By Hugo Ljungbäck
Over the past three years, popular interest in early film and moving image culture has seen quite a revival on social media, and YouTube especially, as it has become the home of hundreds, if not thousands, of “artificial intelligence restorations,” as they have become known: early actualities, travelogues, scenics, and other films have been upscaled to 4K, stabilized, smoothed out at 60 frames per second, sometimes cropped to widescreen format, and almost always colorized. Often sound is also added to make these historical images—of Paris, New York, Tokyo, Berlin, or Amsterdam—come alive in the present. The results—often uncanny—have generated significant interest in these early films, not just from viewers, who frequently post awe-struck comments about the eerie present-ness of the past, but also news outlets, which have helped share and circulate these clips with their catchy headlines: “AI Magic Makes Century-Old Films Look New,” or “‘Time Travel’ to the 1890s in AI-remastered Silent Movies That Look Like HD Video,” or—my personal favorite—“Watch this amazing AI-enhanced montage of Lumière films—historians will hate it though.”
Two comments taken from a “restored” video of New York in the early 1900s.
While most archivists and early film historians who were alerted to this trend may indeed have originally wanted to dismiss these videos as part of a short-lived, contemporary fad, the significant viewership they have developed and the attention they continue to be paid suggest that it might be time to start taking them seriously. And so, inspired by my own fascination, bemusement, and sometimes frustration with these clips, I proposed an open forum on the topic at the recent Association of Moving Image Archivists Conference in Pittsburgh. Not sure what to expect, I was pleasantly surprised by the significant interest in this conversation—to the point that we ran out of seating. Over sixty archivists, film restorers, technical vendors, rightsholders, academics, and students participated in the hour-long, informal discussion, which turned into a passionate debate about technology, ethics, and the future of our field. Here, I give a brief account of the main topics of concern that emerged and introduce some of the many more questions that arose, which are ripe for further discussion and consideration.
The open forum was an attempt to begin to grapple with these “restoration projects” within our field. From the hobbyist restorers’ point-of-view, these projects are serious and sincere attempts at restoring or improving the quality of the original films and making these historical images widely available and accessible to contemporary audiences; but from professional archivists’ point-of-view, they tend to be seen as creative practices that distort the historical value of the original images as well as misrepresent the work of professional restoration. As the hobbyists themselves are actively engaging in these discourses by making commentary and how-to videos where they reveal their processes and show the AI and neural network tools at work, how can we address these clips as both potential assets and liabilities in larger popular conversations about the preservation, restoration, and conservation of our moving image culture? Throughout the conversation, three general areas of concern emerged: the distortion of the image as historical index, the muddled meaning of restoration within our own field, and the potential for future collaborations with and use of artificial intelligence tools in professional restoration contexts.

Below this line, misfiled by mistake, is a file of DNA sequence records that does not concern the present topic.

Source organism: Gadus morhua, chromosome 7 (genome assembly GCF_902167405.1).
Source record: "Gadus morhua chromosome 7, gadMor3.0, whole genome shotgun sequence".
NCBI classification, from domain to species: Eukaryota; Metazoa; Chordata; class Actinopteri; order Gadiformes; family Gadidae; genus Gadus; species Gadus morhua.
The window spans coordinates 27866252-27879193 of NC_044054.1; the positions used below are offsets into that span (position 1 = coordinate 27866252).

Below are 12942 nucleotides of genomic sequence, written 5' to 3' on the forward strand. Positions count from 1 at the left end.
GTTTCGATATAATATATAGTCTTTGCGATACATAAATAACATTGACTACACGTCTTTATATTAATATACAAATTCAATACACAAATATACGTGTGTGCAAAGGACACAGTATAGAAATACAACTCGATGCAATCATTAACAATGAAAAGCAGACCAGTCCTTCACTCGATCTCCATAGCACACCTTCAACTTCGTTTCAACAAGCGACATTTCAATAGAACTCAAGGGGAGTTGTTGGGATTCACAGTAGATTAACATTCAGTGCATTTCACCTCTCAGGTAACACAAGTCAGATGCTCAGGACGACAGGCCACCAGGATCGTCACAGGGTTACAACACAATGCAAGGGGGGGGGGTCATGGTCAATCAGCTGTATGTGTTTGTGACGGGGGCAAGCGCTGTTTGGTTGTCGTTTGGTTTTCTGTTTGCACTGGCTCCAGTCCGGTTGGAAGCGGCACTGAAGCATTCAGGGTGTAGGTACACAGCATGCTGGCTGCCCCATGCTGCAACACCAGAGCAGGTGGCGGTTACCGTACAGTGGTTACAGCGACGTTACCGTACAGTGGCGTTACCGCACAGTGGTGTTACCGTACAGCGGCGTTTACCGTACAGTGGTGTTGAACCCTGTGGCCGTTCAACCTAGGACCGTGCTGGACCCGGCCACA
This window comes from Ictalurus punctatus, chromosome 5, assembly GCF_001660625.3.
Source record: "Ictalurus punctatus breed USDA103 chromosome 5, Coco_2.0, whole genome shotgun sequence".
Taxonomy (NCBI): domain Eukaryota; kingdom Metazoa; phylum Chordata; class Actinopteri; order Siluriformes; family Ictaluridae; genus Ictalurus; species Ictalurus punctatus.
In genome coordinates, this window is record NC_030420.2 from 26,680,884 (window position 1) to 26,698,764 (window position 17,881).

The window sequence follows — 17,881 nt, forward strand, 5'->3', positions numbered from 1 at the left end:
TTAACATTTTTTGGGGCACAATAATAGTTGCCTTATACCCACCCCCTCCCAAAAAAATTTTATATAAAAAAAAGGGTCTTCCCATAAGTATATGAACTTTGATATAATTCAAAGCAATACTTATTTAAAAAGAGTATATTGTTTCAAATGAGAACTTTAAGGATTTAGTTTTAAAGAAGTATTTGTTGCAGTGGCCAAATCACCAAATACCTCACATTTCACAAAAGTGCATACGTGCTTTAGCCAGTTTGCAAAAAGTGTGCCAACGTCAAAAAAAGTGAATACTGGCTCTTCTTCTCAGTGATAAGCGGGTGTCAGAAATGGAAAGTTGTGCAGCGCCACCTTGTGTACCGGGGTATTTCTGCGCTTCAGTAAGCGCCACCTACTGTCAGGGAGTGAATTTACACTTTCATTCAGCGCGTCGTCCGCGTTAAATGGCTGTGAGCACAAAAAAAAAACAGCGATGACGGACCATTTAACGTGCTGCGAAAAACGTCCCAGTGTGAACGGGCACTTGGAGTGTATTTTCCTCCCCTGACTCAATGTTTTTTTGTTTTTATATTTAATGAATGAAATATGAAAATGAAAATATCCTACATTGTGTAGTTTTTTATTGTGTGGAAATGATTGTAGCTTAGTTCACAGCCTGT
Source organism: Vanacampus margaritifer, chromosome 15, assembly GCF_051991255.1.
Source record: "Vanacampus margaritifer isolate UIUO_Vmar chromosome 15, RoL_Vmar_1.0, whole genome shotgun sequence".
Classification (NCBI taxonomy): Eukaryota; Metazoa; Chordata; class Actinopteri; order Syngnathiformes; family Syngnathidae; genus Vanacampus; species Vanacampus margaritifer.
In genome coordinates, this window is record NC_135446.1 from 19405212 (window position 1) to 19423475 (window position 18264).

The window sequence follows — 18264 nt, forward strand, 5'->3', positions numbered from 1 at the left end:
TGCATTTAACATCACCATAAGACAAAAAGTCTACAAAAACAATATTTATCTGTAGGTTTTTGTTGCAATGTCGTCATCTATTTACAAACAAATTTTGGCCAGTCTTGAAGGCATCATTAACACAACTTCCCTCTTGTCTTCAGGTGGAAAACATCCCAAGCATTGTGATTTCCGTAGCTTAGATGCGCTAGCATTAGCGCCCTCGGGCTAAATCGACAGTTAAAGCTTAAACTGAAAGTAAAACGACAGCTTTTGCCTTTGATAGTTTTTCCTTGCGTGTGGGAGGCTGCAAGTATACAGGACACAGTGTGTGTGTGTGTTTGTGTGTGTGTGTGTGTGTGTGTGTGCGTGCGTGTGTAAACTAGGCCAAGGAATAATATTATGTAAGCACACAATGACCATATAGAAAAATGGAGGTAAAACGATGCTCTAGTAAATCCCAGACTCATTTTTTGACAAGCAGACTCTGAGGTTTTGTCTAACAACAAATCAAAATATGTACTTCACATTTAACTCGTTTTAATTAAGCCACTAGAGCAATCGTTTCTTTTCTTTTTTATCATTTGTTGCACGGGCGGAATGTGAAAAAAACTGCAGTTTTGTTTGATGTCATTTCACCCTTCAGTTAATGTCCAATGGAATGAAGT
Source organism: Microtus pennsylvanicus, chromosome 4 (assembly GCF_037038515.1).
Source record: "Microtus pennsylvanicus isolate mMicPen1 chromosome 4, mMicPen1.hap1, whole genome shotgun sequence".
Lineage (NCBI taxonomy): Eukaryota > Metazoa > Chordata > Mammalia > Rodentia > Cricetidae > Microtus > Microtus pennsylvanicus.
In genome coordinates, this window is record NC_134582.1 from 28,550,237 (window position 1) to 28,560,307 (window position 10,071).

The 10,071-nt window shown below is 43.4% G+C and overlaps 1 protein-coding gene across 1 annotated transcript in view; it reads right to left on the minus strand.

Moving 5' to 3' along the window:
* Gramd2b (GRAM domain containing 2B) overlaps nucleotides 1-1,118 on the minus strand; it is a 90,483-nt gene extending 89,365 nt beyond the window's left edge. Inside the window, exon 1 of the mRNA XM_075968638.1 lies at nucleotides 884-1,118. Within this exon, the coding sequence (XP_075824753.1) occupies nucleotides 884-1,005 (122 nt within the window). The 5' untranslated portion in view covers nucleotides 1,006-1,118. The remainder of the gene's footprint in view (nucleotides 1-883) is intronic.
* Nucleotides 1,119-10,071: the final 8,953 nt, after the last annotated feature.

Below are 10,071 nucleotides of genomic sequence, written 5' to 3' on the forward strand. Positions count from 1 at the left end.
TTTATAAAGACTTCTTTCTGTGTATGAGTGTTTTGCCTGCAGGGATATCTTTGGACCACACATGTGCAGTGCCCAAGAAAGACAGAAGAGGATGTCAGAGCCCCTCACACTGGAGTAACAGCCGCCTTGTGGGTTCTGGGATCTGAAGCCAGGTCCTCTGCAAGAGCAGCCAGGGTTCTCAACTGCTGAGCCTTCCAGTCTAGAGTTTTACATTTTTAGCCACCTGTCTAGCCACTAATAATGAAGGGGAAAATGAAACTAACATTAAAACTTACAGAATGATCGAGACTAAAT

The most vocal critics of hobbyist AI restorations have been those archivists and historians concerned with the ways in which the tools employed in AI restoration alter, transform, and divorce the image from its historical contexts. Because these processes rely on additive guesswork, creating in-between frames or elements of images that never existed to begin with, the image can no longer be trusted as a representation of the past. Many have already voiced their (often strong) opinions on Peter Jackson’s They Shall Not Grow Old, a 2018 film commissioned by the Imperial War Museum to commemorate the centenary of World War I, which used upscaled, colorized, and digitally manipulated footage from the IWM Archives to bring the soldiers back to life. The film has become a locus for archivists and historians concerned with AI technologies’ distortion of history, and EYE Film Museum is only one of several institutions that have addressed the controversial film through their public outreach. As “deepfakes” have already complicated the relationship between reality, truth, and the contemporary image, the prospect of having these tools unleashed on the mass-digitized historical archive without prescribed professional ethics and standards represents a slippery slope and should be cause for concern for a “downward spiral” of the historical record.
At the same time, some hobbyists agree that Jackson went too far in his manipulation of the original material and distance themselves from the kind of creative intervention and freedom he exercised over the IWM Archive footage. They proclaim that their own work is really only about enhancing the image that is already there, and that they only do it to make it easier and more pleasant for the viewer to look at—and because they enjoy it. And, as many early films have typically only been available online in heavily degraded condition, as low-res files digitized from VHS tapes, themselves telecined from bootleg 16mm prints, can we fault non-expert viewers and hobbyists for thinking that their AI enhancements look better? Rather, what can we do through our own work to make professional restorations of early films more accessible to the average viewer without institutional credentials and access to specialized finding aids? And how can we make these different versions—original, restored, and AI-enhanced—coexist, but contextualized?